I’m going to start with the over-all stuff first, and then look at specifics. Väinämöinen has often been compared to Orpheus because of the power of his music, and that’s definitely a logical comparison (especially with the power of his zither) but there’s definitely more to him than that. Honestly, reading the summary of the epic, my main thought was that he was a fusion of Odysseus and the anti-Odysseus. Because he’s an old man who’s constantly traveling, and the hero of an epic, and he even visits the realm of the dead, all of which is like Odysseus, but he’s also constantly rejected in love, and never gets his happy ending, which is very much unlike Odysseus. Oh, and going on a quest to steal the sampo back is rather like Odysseus and Diomedes going to steal the Palladion out of Troy. (Admittedly, they never possessed the Palladion before, so they’re not reclaiming it, like Väinämöinen and Ilmarinen are, but Athene is the guardian goddess of both Odysseus and Diomedes, so…well, it’s perhaps a weak comparison at best.) Given that his magic can transform both himself and other objects, I’d say that Väinämöinen has a little bit of the trickster in him as well. (In a non-mythological comparison, Väinämöinen was one of the inspirations for Gandalf, or so I’ve read. Given various details of the story — particularly the rescue by the eagle — I’d say that seems very likely to be true.)
Moving on to some specifics, the sampo is both like and unlike any number of objects that magically produce limitless supplies of something, usually either food or gold. The horn of plenty in Greek myth is the oldest such item I know of off-hand, and the gold-generating variety is common in European folktales. However, these things are usually created by magical beings, whereas we’re presumably supposed to see Ilmarinen as an ordinary mortal (more or less), and the objects in question usually create only one type of thing. Most significantly, the sampo is the only one I’m aware of that’s mechanical, rather than simply being a vessel of some sort (generally, outside of the horn of plenty, it tends to be a pouch, wallet or other bag-like object) which is perpetually full.
The impossible tasks set before Väinämöinen can marry the daughter of Louhi, which included things like using a blunt knife to split a hair, and tying a knot in an egg, are a common folkloric trope. Similar examples can be found all over Europe.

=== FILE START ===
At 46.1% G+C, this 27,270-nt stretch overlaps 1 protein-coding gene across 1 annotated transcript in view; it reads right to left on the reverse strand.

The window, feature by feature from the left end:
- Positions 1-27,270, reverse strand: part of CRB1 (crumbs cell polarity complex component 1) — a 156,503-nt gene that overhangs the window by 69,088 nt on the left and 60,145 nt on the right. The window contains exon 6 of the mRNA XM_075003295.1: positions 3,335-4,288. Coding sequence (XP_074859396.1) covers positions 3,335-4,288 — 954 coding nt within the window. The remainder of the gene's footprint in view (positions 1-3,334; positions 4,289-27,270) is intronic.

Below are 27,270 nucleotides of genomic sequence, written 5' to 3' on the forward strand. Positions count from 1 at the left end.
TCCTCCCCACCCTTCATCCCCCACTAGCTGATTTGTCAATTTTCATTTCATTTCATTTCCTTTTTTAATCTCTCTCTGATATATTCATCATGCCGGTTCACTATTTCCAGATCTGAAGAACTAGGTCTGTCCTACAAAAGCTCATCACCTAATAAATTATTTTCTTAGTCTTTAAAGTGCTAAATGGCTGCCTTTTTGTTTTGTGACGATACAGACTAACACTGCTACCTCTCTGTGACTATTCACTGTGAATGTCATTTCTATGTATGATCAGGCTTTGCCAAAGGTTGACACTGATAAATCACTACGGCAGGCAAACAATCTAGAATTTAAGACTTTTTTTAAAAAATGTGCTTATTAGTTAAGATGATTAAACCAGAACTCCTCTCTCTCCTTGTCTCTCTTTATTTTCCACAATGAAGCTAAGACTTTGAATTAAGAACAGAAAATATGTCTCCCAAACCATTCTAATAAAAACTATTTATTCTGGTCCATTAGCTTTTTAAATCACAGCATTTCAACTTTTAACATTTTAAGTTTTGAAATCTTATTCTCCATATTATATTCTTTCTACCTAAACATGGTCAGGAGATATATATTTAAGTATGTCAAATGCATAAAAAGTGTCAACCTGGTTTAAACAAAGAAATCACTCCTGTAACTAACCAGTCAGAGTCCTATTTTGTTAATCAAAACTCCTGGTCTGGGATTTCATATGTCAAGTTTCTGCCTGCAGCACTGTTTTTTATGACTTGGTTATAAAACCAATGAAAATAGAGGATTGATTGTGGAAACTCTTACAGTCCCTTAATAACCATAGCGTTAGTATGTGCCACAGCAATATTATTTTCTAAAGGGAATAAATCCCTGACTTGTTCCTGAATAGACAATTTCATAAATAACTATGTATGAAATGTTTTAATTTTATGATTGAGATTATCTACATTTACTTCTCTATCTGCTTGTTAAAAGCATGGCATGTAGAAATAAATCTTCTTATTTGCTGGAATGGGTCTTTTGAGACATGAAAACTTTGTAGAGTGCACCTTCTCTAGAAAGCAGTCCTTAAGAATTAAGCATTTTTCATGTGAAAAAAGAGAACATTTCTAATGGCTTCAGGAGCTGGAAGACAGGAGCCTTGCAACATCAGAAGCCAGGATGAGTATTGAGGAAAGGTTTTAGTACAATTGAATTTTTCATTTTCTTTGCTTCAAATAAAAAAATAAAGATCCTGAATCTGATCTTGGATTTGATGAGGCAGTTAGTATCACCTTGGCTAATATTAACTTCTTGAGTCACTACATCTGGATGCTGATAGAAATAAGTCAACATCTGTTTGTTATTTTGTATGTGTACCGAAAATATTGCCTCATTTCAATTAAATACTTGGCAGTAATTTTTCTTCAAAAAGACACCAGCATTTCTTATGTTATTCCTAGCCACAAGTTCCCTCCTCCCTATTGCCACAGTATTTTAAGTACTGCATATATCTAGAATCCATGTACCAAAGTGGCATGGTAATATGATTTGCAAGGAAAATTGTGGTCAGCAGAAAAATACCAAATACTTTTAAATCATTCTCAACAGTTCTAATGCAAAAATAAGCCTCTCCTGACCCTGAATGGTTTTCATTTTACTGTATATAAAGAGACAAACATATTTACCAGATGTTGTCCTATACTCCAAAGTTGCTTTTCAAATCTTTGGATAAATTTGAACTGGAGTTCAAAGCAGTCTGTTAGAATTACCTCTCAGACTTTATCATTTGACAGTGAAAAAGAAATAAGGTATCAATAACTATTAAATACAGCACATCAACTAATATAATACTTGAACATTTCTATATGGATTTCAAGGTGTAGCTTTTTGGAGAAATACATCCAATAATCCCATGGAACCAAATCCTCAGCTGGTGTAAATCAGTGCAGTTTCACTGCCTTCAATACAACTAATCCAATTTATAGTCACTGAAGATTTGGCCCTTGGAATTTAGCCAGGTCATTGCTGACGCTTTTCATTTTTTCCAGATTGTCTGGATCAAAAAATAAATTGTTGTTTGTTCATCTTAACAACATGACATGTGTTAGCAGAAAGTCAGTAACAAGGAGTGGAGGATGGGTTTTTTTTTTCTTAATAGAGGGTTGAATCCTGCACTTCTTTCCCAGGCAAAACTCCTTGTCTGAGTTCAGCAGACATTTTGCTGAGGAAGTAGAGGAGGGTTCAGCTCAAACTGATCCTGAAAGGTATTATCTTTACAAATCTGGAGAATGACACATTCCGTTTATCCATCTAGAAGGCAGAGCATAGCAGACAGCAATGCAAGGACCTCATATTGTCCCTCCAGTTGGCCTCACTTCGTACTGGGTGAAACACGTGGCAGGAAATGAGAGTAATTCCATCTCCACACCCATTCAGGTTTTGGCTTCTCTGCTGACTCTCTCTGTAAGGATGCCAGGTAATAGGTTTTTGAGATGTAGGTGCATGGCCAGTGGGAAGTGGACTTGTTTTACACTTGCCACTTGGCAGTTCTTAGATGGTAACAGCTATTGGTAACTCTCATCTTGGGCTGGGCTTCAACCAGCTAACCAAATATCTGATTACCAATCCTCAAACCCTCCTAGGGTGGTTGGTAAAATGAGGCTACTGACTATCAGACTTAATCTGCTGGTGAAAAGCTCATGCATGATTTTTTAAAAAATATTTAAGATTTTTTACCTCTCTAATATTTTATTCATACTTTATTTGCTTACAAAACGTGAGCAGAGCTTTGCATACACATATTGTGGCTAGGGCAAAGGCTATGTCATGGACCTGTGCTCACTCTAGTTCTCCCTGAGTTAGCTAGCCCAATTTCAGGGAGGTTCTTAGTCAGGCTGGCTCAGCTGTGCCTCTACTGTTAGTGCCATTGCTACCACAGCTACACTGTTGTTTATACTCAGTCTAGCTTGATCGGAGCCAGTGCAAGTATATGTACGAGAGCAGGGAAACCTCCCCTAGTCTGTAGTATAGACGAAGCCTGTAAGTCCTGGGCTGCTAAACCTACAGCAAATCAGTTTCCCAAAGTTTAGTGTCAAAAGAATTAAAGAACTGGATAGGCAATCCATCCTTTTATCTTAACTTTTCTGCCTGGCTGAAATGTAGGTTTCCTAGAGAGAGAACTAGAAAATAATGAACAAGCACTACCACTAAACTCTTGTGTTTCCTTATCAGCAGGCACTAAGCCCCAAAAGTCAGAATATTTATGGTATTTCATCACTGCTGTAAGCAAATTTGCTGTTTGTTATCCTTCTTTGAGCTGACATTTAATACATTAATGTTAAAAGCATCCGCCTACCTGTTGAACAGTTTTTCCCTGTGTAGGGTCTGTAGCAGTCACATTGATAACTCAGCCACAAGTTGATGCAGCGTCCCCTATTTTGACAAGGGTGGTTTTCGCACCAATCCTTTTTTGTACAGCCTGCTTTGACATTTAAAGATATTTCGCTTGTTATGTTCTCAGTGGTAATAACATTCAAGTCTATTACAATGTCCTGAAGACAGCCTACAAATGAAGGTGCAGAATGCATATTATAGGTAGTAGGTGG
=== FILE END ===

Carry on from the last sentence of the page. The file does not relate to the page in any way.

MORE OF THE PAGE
Visits to the land of death are also surprisingly common, but I found the false welcome by the queen of the dead to be reminiscent of the tale of Theseus and Pirithoos arriving at the court of Hades. Now, there the situation was very different, as Pirithoos planned to abduct Persephone and force her to marry him, and it was Hades himself greeting them and tricking them into sitting on the enchanted bench, but the show of hospitality is similar, and Väinämöinen does end up nearly trapped they way the two of them were trapped. The beer of oblivion is, of course, frequently compared to the waters of the River Lethe which flows through Erebos and causes all who touch its waters (or drink them, depending on the version) to forget everything. (This was a major component of Aeneas’ visit to the land of the dead in the Aeneid, btw.) I would also say that it could be compared to the lotus in the land of the lotus-eaters in the Odyssey, but perhaps that comparison would not hold water if I’d actually read the Kalevala, instead of just reading a summary.
Being swallowed by an enormous being and finding a way to make it open its mouth is also pretty common, with the most familiar example of course being Jonah and the whale. (Though it tends to make me think of the sequence in The Adventures of Baron Munchausen when they get swallowed by the sea monster, but…)
Now a couple of brief comparisons to things not directly involving Väinämöinen. Ilmarinen creating himself a new bride out of gold and silver is just like Hephaistos crafting two little girls out of gold to help him walk…except that he doesn’t need to sleep with them, as he already has a beautiful wife. (Though the identity of his wife changes from epic to epic.) And, of course, Lemminkäinen gloating by singing a song of triumph only to have that blow up in his face (and the faces of his companions) is just like Odysseus gleefully informing Polyphemos of his true identity as they’re sailing away. (Though Lemminkäinen presumably didn’t get as many people killed in his arrogance as Odysseus did. Assuming any of Odysseus’ tale was actually true, anyway…)
Getting back to Väinämöinen, there’s pretty much only the tale of his departure from this life left. His departure is very much the old religion leaving to make room for the new one. His promise to return when he’s again needed has been compared to the tale that King Arthur will return when Britain again needs him someday (though I think he’d be flummoxed by what he saw if he did come back!), but viewed in the light of the obvious “Christianity is here, so paganism is no longer needed” allegory of the ending of the epic, I’m not sure that comparison is entirely apt, since the Arthurian tales as we’ve received them are entirely Christian (though they probably didn’t start out that way).
I’m sure I’m leaving a lot out, but…this is a pretty long post, and it’s getting late, so I’m going to go ahead and hit the “Schedule” button now.